Adding the when attribute to a job step allows you to override this default behaviour, and selectively run or skip steps depending on the status of the job.

The default value of on_success means that the step will run only if all of the previous steps have been successful (returned exit code 0).

A value of always means that the step will run regardless of the exit status of previous steps. This is useful if you have a task that you want to run regardless of whether the previous steps are successful or not. For example, you might have a job step that needs to upload logs or code-coverage data somewhere.

A value of on_fail means that the step will run only if one of the preceding steps has failed (returns a non-zero exit code). It is common to use on_fail if you want to store some diagnostic data to help debug test failures, or to run custom notifications about the failure, such as sending emails or triggering alerts in chatrooms.

Note: Some steps, such as store_artifacts and store_test_results will always run, even if a step has failed previously.

version: 2.1

- run:
    name: Upload CodeCov.io Data
    command: bash <(curl -s https://codecov.io/bash) -F unittests
    when: always # Uploads code coverage results, pass or fail
The when Step (requires version: 2.1)

A conditional step consists of a step with the key when or unless. Under the when key are the subkeys condition and steps. The purpose of the when step is customizing commands and job configuration to run on custom conditions (determined at config-compile time) that are checked before a workflow runs. See the Conditional Steps section of the Reusing Config document for more details.

Key Required Type Description
condition Y String A parameter value
steps Y Sequence A list of steps to execute when the condition is true
version: 2.1

jobs: # conditional steps may also be defined in `commands:`
  job_with_optional_custom_checkout:
    parameters:
      custom_checkout:
        type: string
        default: ""
    machine: true
    steps:
      - when:
          condition: <<parameters.custom_checkout>>
          steps:
            - run: echo "my custom checkout"
      - unless:
          condition: <<parameters.custom_checkout>>
          steps:
            - checkout
workflows:
  build-test-deploy:
    jobs:
      - job_with_optional_custom_checkout:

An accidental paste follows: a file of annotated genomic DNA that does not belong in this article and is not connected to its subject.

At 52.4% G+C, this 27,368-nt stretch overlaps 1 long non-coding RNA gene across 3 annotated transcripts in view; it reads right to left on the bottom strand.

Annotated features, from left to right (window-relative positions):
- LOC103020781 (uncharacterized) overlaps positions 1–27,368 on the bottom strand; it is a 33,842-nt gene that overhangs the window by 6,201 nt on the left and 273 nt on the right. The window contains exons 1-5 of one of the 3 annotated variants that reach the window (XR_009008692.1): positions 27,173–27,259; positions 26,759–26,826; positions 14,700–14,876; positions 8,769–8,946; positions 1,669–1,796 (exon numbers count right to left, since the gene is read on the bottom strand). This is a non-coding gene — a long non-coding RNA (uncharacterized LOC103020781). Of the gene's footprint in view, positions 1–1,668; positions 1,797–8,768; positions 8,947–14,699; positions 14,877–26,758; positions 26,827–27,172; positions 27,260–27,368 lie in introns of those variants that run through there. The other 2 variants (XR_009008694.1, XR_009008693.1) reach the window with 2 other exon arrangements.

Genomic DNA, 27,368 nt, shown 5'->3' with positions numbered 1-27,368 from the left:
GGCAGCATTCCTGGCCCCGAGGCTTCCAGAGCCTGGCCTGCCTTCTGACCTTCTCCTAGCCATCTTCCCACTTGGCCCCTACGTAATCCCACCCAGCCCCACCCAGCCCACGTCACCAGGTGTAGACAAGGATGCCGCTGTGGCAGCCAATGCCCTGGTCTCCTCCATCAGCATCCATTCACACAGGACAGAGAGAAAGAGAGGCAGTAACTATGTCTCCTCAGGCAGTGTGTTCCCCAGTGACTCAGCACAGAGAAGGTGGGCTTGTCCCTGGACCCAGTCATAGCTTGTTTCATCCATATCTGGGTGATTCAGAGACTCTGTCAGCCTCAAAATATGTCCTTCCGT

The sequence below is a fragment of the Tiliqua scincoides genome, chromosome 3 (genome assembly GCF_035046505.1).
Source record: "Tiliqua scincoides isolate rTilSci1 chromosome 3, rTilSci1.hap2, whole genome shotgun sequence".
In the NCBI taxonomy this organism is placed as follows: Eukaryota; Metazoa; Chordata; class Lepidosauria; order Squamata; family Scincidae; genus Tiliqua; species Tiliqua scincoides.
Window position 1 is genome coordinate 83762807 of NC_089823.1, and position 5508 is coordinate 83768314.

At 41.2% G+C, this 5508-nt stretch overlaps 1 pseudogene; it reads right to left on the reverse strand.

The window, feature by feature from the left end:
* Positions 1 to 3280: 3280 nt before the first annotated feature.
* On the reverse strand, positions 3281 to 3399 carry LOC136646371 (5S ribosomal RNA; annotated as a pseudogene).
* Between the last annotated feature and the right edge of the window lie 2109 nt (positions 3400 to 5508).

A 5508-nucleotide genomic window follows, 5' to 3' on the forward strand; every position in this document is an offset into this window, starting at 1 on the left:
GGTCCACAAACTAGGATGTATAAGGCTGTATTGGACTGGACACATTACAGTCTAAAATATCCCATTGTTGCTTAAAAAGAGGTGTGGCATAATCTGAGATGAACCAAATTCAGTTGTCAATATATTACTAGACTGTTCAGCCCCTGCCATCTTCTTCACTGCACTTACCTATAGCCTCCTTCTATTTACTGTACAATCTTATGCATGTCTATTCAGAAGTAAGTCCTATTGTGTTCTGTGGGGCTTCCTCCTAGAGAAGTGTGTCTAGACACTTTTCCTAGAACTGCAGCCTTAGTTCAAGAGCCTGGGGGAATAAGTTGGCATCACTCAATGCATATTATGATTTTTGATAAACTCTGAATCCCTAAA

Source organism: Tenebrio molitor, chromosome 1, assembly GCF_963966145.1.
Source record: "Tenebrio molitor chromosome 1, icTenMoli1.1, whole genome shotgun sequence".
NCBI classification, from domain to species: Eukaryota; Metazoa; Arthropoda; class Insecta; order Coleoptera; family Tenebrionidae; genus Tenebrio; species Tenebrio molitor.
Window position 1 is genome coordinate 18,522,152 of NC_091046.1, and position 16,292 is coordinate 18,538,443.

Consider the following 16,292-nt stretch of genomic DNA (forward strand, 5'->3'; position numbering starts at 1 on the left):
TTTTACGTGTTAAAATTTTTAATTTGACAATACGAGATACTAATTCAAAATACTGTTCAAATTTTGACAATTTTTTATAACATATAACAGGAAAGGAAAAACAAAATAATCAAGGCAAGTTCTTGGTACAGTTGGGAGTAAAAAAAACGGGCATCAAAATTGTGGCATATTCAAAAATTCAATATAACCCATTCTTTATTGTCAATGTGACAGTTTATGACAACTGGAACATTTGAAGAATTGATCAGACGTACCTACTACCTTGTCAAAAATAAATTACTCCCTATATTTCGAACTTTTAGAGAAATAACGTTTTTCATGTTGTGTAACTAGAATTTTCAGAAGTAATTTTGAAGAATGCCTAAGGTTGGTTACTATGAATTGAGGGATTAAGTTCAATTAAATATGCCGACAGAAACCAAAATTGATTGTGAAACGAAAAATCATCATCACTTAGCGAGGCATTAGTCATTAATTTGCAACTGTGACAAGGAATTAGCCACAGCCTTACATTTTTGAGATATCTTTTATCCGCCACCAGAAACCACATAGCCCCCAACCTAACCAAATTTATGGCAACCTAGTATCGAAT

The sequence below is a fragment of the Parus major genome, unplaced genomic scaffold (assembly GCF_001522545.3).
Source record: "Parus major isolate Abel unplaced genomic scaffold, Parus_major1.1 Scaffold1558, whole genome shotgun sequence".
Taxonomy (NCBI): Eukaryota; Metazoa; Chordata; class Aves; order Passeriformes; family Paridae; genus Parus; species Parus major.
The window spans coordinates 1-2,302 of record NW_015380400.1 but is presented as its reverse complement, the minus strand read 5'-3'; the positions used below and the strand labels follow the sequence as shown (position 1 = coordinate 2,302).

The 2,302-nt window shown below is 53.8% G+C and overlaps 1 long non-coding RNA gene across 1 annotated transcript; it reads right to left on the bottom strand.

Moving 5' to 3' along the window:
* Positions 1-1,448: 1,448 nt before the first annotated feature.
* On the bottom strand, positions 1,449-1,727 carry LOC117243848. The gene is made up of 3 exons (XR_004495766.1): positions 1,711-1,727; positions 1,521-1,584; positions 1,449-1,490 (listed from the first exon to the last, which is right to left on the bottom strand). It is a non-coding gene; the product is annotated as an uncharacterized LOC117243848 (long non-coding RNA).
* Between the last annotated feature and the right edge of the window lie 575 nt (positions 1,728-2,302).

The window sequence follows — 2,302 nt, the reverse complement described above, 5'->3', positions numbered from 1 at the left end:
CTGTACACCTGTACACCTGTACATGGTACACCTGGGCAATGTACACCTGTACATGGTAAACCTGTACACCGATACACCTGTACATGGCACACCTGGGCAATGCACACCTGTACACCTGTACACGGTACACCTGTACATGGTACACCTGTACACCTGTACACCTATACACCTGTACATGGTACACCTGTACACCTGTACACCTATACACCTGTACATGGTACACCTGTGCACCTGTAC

custom_checkout: "any non-empty string is truthy"
      - job_with_optional_custom_checkout
Using pipeline. Values

Pipeline values are available to all pipeline configurations and can be used without previous declaration. The pipeline values available are as follows:

Value Description
pipeline.id A globally unique id representing for the pipeline
pipeline.number A project unique integer id for the pipelin
pipeline.project.git_url E.g. https://github.com/circleci/circleci-docs
pipeline.project.type E.g. "github"
pipeline.git.tag The tag triggering the pipeline
pipeline.git.branch The branch triggering the pipeline
pipeline.git.revision The current git revision
pipeline.git.base_revision The previous git revision
version: 2.1

jobs:
  build:
    docker:
      - image: circleci/node:latest
    environment:
      IMAGETAG: latest
    working_directory: ~/main
    steps:
      - run: echo "This is pipeline ID << pipeline.id >>"
Using when in Workflows

With CircleCI configuration v2.1, you may use a when clause (the inverse clause unless is also supported) under a workflow declaration with a truthy or falsy value to determine whether or not to run that workflow. The most common use of when is with CircleCI API v2 pipeline triggering with parameters.

This example configuration uses a pipeline parameter, run_integration_tests to drive the integration_tests workflow.

version: 2.1

parameters:
  run_integration_tests:
    type: boolean
    default: false

jobs:
...

This example prevents the workflow integration_tests from running unless the tests are invoked explicitly when the pipeline is triggered with the following in the POST body:

version: 2.1

{
    "parameters": {
        "run_integration_tests": true
    }
}